For diseases such as cancer, rheumatoid arthritis, and multiple sclerosis, the prescribed treatment regimens generally are infused or injected therapies and require physician supervision for the sake of safety and efficacy.
Under the current system, physicians pay for these drugs themselves, treat the beneficiary, and then bill Medicare. They are then paid under a formula -- roughly, the prevailing average market-based price of the drug plus a percentage add-on to cover administrative costs.
Caught up in the push for a federal fiscal clampdown, Congress is looking to slash Part B's reimbursement rates for a select group of doctors, chiefly oncologists, rheumatologists, and other specialists who use these medicines as key components of treating diseases.
These so-called "savings" would come at a huge cost to patient health -- and the healthcare system generally. And the hits would fall heaviest on people living in rural America.
Many doctors already face no or very small margins when treating Part B patients. MedPAC has described these margins as "slim" for most doctors and notes that there are even "some drugs [physicians] cannot purchase at the payment rate” because it's already too low.
For many doctors, further cuts to Part B reimbursements would make it completely financially unsustainable for them to continue to treat patients. In an understandable effort to stay afloat, many will restrict the number of new enrollees they treat or opt out of Medicare entirely. Available clinics will dry up. And patients will face longer wait times, extended travel times to receive treatment at regional medical centers instead of their communities, restricted access to care, and additional risks to their health.
These effects are going to be felt everywhere. But they will be particularly pronounced in rural areas. Small, rural clinics face higher drug acquisition costs than their big-city counterparts. That means these doctors will have little room to maneuver if rate cuts go into effect.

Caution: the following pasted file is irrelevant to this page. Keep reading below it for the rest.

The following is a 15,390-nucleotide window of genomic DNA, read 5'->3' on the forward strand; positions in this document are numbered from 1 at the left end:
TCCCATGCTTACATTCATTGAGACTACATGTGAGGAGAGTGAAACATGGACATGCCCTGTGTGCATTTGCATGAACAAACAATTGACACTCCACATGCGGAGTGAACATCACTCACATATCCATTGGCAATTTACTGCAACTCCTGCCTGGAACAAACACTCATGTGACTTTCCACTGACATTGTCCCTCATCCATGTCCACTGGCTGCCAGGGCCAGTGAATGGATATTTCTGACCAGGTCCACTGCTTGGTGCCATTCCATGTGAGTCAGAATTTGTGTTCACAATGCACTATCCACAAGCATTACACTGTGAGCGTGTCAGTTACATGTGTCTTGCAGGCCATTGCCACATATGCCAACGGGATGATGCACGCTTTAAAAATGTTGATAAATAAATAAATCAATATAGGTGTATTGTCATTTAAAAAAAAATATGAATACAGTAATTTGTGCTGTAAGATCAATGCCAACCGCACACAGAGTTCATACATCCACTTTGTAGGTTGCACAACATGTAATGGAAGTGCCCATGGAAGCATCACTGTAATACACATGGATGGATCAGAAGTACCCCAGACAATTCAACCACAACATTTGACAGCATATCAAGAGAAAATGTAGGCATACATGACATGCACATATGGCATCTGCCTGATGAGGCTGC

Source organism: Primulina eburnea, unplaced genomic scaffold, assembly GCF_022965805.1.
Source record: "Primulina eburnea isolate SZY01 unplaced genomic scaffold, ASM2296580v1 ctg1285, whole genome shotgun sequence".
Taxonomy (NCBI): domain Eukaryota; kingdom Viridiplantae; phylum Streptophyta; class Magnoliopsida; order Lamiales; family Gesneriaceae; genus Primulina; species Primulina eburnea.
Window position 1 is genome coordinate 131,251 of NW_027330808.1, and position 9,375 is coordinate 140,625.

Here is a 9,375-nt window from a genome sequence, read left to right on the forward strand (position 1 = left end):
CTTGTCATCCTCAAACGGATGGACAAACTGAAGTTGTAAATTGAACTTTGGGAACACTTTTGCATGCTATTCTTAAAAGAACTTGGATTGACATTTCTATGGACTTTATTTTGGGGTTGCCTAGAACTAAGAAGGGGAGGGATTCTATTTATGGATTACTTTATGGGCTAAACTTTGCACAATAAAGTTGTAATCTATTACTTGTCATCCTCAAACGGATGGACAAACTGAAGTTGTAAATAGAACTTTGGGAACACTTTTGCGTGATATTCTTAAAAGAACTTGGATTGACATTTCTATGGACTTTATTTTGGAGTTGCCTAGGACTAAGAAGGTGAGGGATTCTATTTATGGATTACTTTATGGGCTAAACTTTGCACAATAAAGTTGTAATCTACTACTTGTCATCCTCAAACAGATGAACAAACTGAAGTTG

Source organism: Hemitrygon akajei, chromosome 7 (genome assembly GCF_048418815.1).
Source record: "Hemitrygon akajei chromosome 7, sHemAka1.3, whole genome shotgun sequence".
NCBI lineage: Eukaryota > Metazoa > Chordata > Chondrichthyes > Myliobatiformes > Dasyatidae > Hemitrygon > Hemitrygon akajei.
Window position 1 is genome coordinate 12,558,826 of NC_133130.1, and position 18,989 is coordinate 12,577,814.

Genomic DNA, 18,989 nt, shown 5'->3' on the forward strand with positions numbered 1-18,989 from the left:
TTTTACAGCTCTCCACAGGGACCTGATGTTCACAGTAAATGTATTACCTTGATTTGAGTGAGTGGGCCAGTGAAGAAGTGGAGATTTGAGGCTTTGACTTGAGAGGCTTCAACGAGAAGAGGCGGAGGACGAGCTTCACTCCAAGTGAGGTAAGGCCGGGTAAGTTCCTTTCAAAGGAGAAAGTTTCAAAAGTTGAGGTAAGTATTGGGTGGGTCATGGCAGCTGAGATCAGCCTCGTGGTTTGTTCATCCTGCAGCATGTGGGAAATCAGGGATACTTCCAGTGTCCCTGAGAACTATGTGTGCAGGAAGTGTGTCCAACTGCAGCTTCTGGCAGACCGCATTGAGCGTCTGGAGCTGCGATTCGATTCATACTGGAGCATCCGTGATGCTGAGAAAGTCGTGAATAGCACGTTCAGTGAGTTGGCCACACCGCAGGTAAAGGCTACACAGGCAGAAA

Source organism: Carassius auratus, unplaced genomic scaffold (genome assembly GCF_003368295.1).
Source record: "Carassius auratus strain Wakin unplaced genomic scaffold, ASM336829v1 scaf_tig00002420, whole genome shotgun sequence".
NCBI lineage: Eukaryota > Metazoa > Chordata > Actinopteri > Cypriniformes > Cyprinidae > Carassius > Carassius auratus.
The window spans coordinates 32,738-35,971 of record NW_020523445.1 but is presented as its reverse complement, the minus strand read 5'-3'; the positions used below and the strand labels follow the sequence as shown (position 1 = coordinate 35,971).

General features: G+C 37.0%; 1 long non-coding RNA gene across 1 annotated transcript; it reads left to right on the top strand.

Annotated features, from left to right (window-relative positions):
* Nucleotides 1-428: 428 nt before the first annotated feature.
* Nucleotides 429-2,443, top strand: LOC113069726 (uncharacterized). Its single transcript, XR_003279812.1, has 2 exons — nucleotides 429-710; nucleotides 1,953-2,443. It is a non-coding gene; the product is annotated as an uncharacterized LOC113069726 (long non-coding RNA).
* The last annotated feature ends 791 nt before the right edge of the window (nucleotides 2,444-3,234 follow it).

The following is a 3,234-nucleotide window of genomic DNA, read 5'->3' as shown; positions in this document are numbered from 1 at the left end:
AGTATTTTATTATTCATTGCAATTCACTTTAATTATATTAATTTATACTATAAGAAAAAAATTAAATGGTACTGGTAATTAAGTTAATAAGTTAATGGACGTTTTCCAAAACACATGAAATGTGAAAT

If the Part B rate drops, they'll face tough choices about whether they can continue to afford providing these treatments – or send their patients elsewhere, often hundreds of miles away to the nearest big-city hospital.
Nationwide, community cancer clinics are already in a financially tough spot. Research shows that in the past five years, about 240 clinics have closed. Another 450 are facing severe financial difficulties.
If community clinics close down or scale back operations, local patients will suffer a huge jump in wait times. The Duke University Clinical Research Institute has already found that reimbursement cuts imposed in 2003 extended the period between diagnosis and chemotherapy by five times for the average cancer patient in a rural community. Can we afford for this concerning situation to get worse?
It's understandable that federal lawmakers are looking for ways to cut costs. But the problem of spiraling national debt can and must be addressed without jeopardizing the health care of vulnerable patient populations. There’s no evidence or research to show that Part B rates are too high, and healthcare providers in rural communities are already facing tough financial times. Slashing Part B reimbursements would drive many of them out of business and leave local patients with nowhere to go.
Luttrell is president of the National Grange.